The combination of mobile technology with the development of low cost sensors allows for virtually anything, from people to medicines, to be tracked and monitored. This can include tracking the delivery of medical supplies in real time, the progress of patients and their records through hospital systems, using smell sensors to detect spoilage and manage perishable stock and early warning for disease development and chronic disease management. One day, smell sensors could be fitted into your bathroom mirror. As you breathe onto it while cleaning your teeth, applying your beauty products or shaving, a whole range of diagnostic tests could be taking quietly taking place to ensure you aren’t in the early stages of certain diseases, such as cancer.

“…a combination of stem cells and gene therapy may allow us to slow down the ageing process and live a lot longer.”

Remote Diagnostics & Wellness tracking is also a key health technology trend. Web connected devices can now capture important patient health data and transmit it to their doctor, wherever they may be. This allows for remote diagnosis, treatment adjustment and appropriate intervention in the event of potential acute health episode. This includes devices to monitor exercise and sleep patterns, smart pills that signal the doctor when they are swallowed, and devices that monitor the heart’s vital signs and can alert emergency services when a patient is about to have an acute heart-related event. In November, a new Android App was launched that would upload a patient’s ECG to Instagram.

Biomedical printing is an exciting area of health technology. With advances in 3D and printing technology, the artificial constructions of biomedical materials are becoming a reality. Applications include the printing of active ingredients onto the surface of pills, the printing of tailored artificial prosthetics such as hip and jaw implants and the printing of human tissue such as veins and skin. Companies like Organovo are at the forefront of bioprinting research and development. They take primary or other human cells and shape them into 3D tissue, with tremendous cellular viability and biology that appears to be superior to even an animal model. One day, we may be able to print whole new hearts and major organs.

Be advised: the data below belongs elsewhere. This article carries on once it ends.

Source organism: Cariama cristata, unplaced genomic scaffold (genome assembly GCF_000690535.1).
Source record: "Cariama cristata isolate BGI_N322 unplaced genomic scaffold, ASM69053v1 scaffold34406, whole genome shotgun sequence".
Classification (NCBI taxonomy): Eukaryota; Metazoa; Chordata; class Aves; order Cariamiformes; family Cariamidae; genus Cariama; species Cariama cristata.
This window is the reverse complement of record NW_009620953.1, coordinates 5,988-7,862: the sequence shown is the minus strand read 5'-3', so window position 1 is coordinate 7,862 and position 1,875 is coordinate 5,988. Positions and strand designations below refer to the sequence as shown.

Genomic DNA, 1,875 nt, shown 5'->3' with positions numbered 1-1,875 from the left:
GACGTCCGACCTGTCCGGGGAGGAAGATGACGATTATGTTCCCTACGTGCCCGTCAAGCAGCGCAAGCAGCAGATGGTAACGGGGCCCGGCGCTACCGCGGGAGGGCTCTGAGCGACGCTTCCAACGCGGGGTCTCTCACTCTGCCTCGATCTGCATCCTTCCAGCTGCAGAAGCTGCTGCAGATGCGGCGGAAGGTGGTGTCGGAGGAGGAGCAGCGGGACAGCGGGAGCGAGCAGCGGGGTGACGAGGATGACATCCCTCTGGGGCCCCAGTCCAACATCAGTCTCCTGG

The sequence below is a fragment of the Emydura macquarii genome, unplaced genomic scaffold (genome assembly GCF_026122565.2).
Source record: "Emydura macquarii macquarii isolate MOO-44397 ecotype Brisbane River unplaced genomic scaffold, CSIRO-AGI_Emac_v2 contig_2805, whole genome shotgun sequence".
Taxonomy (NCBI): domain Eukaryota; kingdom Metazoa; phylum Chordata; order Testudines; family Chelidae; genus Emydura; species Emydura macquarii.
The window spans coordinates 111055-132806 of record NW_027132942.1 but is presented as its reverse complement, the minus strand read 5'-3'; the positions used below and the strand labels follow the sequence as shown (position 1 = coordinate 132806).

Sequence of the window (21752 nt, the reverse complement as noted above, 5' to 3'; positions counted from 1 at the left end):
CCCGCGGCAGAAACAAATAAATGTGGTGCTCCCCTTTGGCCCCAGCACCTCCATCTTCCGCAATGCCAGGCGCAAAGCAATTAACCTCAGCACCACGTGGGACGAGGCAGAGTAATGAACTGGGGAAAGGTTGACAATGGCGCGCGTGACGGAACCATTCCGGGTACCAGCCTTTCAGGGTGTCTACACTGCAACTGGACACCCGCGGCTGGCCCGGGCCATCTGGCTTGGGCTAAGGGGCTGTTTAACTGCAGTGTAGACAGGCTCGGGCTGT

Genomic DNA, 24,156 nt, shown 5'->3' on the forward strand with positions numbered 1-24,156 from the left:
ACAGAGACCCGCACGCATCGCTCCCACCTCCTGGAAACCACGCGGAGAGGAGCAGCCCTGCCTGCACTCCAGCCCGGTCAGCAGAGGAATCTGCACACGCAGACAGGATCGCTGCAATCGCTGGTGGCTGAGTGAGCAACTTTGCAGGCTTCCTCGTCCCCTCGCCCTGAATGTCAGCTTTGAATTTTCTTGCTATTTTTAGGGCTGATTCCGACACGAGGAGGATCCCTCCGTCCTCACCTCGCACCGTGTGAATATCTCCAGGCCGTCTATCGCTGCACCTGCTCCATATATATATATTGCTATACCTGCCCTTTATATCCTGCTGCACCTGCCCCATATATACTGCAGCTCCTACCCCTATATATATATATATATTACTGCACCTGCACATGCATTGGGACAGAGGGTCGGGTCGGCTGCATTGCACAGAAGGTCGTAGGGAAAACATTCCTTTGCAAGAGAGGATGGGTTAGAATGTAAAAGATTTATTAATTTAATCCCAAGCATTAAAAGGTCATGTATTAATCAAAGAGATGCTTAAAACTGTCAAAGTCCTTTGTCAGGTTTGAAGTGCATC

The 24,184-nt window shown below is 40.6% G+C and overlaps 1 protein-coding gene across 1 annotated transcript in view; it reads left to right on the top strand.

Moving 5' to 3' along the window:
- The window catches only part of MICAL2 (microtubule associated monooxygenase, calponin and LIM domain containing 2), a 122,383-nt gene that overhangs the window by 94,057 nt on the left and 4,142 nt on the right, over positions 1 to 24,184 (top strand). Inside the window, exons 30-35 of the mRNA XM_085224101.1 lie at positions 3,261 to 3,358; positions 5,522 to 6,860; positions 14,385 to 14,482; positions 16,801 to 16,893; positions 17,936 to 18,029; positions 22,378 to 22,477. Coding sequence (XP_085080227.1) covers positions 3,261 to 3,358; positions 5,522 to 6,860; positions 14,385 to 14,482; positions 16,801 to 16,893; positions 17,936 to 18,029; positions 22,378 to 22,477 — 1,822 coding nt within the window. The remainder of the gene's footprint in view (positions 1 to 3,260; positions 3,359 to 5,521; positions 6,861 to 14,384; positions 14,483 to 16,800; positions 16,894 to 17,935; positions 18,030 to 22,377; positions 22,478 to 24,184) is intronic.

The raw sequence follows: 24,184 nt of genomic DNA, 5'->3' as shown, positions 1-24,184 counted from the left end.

A key question is who will pay for all these advances? The combination of demographics and improved illness management is increasingly expensive as it extends life and increases health and social care system costs. While the majority of these developments will be paid for privately, it will be fascinating to see which ones, if any, are prioritised for reimbursement by cash-strapped public health care systems.


About the author:

Mike Kan is global head of healthcare at Cohn & Wolfe, a global communications agency that delivers integrated marketing campaigns that build and protect brand value. At Cohn & Wolfe, Mike is responsible for the strategic direction and growth of the health practice globally.

He has worked with health companies to build their brands, market access, and license to operate with key stakeholders across pharmaceuticals, consumer health, pharmacy, healthcare devices and health advocacy. Mike’s objective is to help clients successfully negotiate the increasingly complex world of trust and reputation in an age of increasing accountability to regulators, payers and the digital community.

In 2013, Mike acted as an external advisor to the UK Cabinet Office (the government department that supports the Prime Minister to ensure the effective running of government) on a review of the communications effectiveness of the UK Department of Health.

Closing thought: Who will pay for advances in health technology?